Award-winning waterways program a Budget winner

Sophie ElliottBusselton Dunsborough Times

Busselton’s award-winning Revitalising Geographe Waterways program will receive $1.6 million in next week’s State Budget, allowing it to continue in to 2020.

Water Minister Dave Kelly announced the program, which was due to finish its four-year, State-funded run in June, had been extended to ensure water quality improvements and nutrient reductions in the Geographe catchment could continue under the supervision of the interagency Vasse Taskforce.

There has been a significant reduction in nutrients in 75 per cent of Geographe waterways since the program's inception in 2015.

Improved fertiliser management over the last 10 years has also contributed to 2,000 kilograms a year of less phosphorous entering the Vasse Wonnerup wetlands and Geographe Bay.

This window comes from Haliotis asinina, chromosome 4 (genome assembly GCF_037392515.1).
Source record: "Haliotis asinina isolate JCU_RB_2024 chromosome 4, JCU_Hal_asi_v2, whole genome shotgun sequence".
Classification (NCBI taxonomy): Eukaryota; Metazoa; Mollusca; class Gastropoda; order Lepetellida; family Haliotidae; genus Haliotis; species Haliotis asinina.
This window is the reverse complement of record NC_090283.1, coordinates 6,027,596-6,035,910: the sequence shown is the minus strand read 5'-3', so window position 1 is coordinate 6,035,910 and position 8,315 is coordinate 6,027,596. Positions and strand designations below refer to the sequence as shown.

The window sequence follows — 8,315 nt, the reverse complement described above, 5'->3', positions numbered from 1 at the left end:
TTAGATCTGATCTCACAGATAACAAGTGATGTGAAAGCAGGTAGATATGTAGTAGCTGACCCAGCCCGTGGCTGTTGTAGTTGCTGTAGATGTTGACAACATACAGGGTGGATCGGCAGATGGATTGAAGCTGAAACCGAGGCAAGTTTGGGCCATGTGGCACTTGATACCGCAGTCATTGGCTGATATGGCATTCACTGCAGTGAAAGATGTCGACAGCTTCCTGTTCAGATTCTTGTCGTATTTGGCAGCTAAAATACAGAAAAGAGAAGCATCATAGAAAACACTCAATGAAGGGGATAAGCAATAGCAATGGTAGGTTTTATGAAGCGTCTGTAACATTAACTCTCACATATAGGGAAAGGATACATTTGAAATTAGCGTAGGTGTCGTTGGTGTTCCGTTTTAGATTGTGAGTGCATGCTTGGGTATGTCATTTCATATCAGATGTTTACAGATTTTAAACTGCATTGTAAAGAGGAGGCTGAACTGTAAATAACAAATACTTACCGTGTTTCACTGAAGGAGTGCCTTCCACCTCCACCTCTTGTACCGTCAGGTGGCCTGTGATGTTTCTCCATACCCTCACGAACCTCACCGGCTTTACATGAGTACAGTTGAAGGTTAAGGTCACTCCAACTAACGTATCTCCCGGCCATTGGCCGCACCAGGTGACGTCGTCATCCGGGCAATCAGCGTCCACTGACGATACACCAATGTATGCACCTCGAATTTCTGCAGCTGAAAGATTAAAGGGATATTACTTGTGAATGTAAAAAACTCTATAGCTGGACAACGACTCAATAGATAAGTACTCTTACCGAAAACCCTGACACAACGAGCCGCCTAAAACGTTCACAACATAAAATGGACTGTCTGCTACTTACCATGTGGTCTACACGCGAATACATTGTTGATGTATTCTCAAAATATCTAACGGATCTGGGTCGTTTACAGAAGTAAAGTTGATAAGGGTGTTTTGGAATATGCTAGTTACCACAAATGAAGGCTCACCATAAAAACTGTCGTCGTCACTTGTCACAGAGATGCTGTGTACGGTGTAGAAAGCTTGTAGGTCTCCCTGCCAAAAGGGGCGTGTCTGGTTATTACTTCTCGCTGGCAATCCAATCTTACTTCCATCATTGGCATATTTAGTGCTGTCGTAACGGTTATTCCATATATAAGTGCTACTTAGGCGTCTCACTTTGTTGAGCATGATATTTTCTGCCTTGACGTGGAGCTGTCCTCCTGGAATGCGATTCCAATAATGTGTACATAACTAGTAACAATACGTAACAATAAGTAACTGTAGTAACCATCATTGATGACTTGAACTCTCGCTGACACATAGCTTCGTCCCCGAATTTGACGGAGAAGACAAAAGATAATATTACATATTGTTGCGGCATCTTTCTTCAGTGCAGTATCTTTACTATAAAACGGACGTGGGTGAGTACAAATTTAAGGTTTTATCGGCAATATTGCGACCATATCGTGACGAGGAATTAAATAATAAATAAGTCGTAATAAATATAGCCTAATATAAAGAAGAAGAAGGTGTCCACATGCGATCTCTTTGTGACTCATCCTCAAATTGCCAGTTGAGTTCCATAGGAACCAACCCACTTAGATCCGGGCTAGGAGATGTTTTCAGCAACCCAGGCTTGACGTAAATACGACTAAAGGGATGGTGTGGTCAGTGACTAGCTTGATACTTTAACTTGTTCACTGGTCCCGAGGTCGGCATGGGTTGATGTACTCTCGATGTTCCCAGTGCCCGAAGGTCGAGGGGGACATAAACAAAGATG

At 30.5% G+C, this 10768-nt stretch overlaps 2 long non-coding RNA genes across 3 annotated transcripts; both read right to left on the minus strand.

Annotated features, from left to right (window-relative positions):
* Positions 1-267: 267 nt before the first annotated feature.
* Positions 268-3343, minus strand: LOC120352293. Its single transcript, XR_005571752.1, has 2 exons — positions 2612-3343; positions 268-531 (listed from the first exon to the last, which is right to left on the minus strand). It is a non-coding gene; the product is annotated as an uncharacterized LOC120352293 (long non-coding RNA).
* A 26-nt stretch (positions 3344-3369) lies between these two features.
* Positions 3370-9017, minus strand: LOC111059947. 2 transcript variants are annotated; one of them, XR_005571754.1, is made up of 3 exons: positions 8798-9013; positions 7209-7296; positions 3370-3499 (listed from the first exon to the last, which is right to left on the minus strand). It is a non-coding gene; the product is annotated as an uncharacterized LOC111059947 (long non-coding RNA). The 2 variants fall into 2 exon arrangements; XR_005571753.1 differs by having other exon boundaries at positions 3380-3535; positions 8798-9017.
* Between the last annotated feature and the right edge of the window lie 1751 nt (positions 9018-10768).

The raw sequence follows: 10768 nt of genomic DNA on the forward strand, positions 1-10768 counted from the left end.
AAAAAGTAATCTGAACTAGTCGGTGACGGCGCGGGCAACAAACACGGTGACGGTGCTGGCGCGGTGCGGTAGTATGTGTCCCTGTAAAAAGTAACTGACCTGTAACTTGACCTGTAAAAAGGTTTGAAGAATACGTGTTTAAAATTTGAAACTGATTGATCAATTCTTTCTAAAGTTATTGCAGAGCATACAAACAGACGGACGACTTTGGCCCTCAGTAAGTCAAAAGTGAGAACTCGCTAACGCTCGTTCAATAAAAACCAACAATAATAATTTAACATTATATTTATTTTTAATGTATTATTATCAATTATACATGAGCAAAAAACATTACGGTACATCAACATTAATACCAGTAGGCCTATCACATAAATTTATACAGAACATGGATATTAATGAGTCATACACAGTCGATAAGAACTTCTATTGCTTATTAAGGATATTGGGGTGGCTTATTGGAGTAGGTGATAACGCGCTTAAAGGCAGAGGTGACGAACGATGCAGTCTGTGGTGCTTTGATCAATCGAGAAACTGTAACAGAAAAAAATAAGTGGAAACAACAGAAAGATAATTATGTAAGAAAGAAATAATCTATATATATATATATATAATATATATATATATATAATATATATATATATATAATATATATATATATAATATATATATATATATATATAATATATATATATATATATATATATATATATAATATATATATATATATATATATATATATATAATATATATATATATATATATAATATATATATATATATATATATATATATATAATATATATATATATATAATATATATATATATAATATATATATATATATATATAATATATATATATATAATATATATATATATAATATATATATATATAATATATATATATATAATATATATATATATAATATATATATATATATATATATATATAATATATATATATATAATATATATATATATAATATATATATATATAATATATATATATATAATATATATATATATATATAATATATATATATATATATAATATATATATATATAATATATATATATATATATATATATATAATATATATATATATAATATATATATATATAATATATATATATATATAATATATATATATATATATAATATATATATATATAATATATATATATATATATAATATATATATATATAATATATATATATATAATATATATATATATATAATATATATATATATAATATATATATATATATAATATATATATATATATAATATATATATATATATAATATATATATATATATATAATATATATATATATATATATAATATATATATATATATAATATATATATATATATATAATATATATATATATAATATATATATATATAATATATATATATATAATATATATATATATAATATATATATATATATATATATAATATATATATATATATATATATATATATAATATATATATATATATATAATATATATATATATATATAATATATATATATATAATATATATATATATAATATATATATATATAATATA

GeoCatch chair Felicity Bradshaw and Water Minister Dave Kelly plant trees at the Vasse Diversion Drain.
Camera IconGeoCatch chair Felicity Bradshaw and Water Minister Dave Kelly plant trees at the Vasse Diversion Drain.

Mr Kelly said the continued monitoring of the Vasse Wonnerup wetlands and priority waterways was crucial to identifying key ecosystem features and threats.

“I’m really pleased to see the work that has been done in this area,” he said.

“The amount of community engagement has been incredible and the results that have been achieved to date, in regards to reducing nutrients going into the catchment and waterways, has been really been impressive.

“To now have 2,000 kilograms of phospohorus less flowing into Geographe Bay than before, just shows what you can do when you really engage the community and industry.”

Revitalising Geographe Waterways project manager Dr Kath Lynch said the funding extension was an endorsement of program’s success in improving water quality.

“This is very exciting for us as it means we can continue the work we have been doing for the last four years,” she said.

“This is particularly important as we have really altered the management of the Vasse Wonnerup system, so having another year to do some really intense monitoring of the ecology, to make sure that is all in check, is great.”

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